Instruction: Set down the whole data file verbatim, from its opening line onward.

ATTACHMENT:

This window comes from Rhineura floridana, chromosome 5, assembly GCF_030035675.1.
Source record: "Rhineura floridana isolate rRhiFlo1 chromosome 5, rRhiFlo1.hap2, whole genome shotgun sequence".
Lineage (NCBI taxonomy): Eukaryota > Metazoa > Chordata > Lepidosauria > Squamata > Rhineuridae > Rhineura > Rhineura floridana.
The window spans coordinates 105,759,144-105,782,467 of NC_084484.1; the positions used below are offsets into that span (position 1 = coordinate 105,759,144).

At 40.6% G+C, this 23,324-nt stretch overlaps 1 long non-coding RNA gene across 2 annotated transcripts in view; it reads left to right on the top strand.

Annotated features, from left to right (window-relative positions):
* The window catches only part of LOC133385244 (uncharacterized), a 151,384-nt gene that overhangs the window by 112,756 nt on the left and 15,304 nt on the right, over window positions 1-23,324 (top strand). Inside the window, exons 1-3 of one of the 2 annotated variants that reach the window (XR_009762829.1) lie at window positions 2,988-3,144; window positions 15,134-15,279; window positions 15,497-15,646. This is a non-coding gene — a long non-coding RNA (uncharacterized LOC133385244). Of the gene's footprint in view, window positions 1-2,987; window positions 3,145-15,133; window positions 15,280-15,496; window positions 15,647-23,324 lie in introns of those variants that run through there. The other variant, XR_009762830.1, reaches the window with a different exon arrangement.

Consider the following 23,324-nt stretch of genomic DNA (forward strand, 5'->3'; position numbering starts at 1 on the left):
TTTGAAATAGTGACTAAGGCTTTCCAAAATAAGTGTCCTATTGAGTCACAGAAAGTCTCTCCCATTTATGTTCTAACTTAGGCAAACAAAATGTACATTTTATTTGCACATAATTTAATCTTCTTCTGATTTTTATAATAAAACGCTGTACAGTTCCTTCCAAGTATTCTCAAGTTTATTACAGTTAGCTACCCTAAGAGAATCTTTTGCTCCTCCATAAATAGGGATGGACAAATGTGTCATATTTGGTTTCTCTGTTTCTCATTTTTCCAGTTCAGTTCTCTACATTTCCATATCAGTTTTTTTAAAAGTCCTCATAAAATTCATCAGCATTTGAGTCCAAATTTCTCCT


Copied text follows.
This window comes from Rhineura floridana, chromosome 5, assembly GCF_030035675.1.
Source record: "Rhineura floridana isolate rRhiFlo1 chromosome 5, rRhiFlo1.hap2, whole genome shotgun sequence".
Lineage (NCBI taxonomy): Eukaryota > Metazoa > Chordata > Lepidosauria > Squamata > Rhineuridae > Rhineura > Rhineura floridana.
The window spans coordinates 105,759,144-105,782,467 of NC_084484.1; the positions used below are offsets into that span (position 1 = coordinate 105,759,144).

At 40.6% G+C, this 23,324-nt stretch overlaps 1 long non-coding RNA gene across 2 annotated transcripts in view; it reads left to right on the top strand.

Annotated features, from left to right (window-relative positions):
* The window catches only part of LOC133385244 (uncharacterized), a 151,384-nt gene that overhangs the window by 112,756 nt on the left and 15,304 nt on the right, over window positions 1-23,324 (top strand). Inside the window, exons 1-3 of one of the 2 annotated variants that reach the window (XR_009762829.1) lie at window positions 2,988-3,144; window positions 15,134-15,279; window positions 15,497-15,646. This is a non-coding gene — a long non-coding RNA (uncharacterized LOC133385244). Of the gene's footprint in view, window positions 1-2,987; window positions 3,145-15,133; window positions 15,280-15,496; window positions 15,647-23,324 lie in introns of those variants that run through there. The other variant, XR_009762830.1, reaches the window with a different exon arrangement.

Consider the following 23,324-nt stretch of genomic DNA (forward strand, 5'->3'; position numbering starts at 1 on the left):
TTTGAAATAGTGACTAAGGCTTTCCAAAATAAGTGTCCTATTGAGTCACAGAAAGTCTCTCCCATTTATGTTCTAACTTAGGCAAACAAAATGTACATTTTATTTGCACATAATTTAATCTTCTTCTGATTTTTATAATAAAACGCTGTACAGTTCCTTCCAAGTATTCTCAAGTTTATTACAGTTAGCTACCCTAAGAGAATCTTTTGCTCCTCCATAAATAGGGATGGACAAATGTGTCATATTTGGTTTCTCTGTTTCTCATTTTTCCAGTTCAGTTCTCTACATTTCCATATCAGTTTTTTTAAAAGTCCTCATAAAATTCATCAGCATTTGAGTCCAAATTTCTCCT